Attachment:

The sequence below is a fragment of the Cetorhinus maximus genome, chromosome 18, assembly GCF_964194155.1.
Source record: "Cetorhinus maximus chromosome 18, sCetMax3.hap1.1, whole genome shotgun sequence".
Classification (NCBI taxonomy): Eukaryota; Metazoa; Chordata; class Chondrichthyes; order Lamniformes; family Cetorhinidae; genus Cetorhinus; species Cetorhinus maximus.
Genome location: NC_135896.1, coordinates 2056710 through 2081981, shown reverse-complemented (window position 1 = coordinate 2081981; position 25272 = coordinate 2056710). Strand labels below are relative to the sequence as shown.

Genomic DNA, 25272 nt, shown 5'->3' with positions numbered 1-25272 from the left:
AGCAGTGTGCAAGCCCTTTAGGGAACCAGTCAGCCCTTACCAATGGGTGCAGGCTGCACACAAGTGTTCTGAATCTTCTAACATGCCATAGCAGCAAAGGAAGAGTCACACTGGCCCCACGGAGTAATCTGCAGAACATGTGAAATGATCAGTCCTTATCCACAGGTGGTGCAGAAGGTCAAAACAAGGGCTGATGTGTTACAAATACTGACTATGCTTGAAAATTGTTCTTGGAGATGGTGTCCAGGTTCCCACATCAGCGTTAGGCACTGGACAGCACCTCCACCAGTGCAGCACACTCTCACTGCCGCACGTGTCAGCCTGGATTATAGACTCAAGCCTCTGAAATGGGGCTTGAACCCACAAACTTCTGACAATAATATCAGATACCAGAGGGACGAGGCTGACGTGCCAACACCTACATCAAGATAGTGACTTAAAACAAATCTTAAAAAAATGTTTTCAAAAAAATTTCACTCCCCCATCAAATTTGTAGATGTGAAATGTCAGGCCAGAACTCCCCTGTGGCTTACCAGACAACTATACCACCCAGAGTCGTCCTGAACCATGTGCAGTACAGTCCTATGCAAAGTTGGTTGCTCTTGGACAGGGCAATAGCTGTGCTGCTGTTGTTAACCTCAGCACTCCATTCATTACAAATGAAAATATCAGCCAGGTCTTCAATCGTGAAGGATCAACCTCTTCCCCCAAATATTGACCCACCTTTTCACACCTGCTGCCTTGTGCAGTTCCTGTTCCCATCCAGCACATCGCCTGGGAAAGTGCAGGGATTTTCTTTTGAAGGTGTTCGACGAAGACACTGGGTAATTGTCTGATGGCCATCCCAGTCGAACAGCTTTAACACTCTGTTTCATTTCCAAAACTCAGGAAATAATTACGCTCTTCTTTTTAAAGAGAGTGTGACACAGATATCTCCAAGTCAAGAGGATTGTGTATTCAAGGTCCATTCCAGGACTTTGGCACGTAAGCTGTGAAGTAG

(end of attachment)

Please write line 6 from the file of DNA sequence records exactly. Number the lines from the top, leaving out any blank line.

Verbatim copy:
AGCAGTGTGCAAGCCCTTTAGGGAACCAGTCAGCCCTTACCAATGGGTGCAGGCTGCACACAAGTGTTCTGAATCTTCTAACATGCCATAGCAGCAAAGGAAGAGTCACACTGGCCCCACGGAGTAATCTGCAGAACATGTGAAATGATCAGTCCTTATCCACAGGTGGTGCAGAAGGTCAAAACAAGGGCTGATGTGTTACAAATACTGACTATGCTTGAAAATTGTTCTTGGAGATGGTGTCCAGGTTCCCACATCAGCGTTAGGCACTGGACAGCACCTCCACCAGTGCAGCACACTCTCACTGCCGCACGTGTCAGCCTGGATTATAGACTCAAGCCTCTGAAATGGGGCTTGAACCCACAAACTTCTGACAATAATATCAGATACCAGAGGGACGAGGCTGACGTGCCAACACCTACATCAAGATAGTGACTTAAAACAAATCTTAAAAAAATGTTTTCAAAAAAATTTCACTCCCCCATCAAATTTGTAGATGTGAAATGTCAGGCCAGAACTCCCCTGTGGCTTACCAGACAACTATACCACCCAGAGTCGTCCTGAACCATGTGCAGTACAGTCCTATGCAAAGTTGGTTGCTCTTGGACAGGGCAATAGCTGTGCTGCTGTTGTTAACCTCAGCACTCCATTCATTACAAATGAAAATATCAGCCAGGTCTTCAATCGTGAAGGATCAACCTCTTCCCCCAAATATTGACCCACCTTTTCACACCTGCTGCCTTGTGCAGTTCCTGTTCCCATCCAGCACATCGCCTGGGAAAGTGCAGGGATTTTCTTTTGAAGGTGTTCGACGAAGACACTGGGTAATTGTCTGATGGCCATCCCAGTCGAACAGCTTTAACACTCTGTTTCATTTCCAAAACTCAGGAAATAATTACGCTCTTCTTTTTAAAGAGAGTGTGACACAGATATCTCCAAGTCAAGAGGATTGTGTATTCAAGGTCCATTCCAGGACTTTGGCACGTAAGCTGTGAAGTAG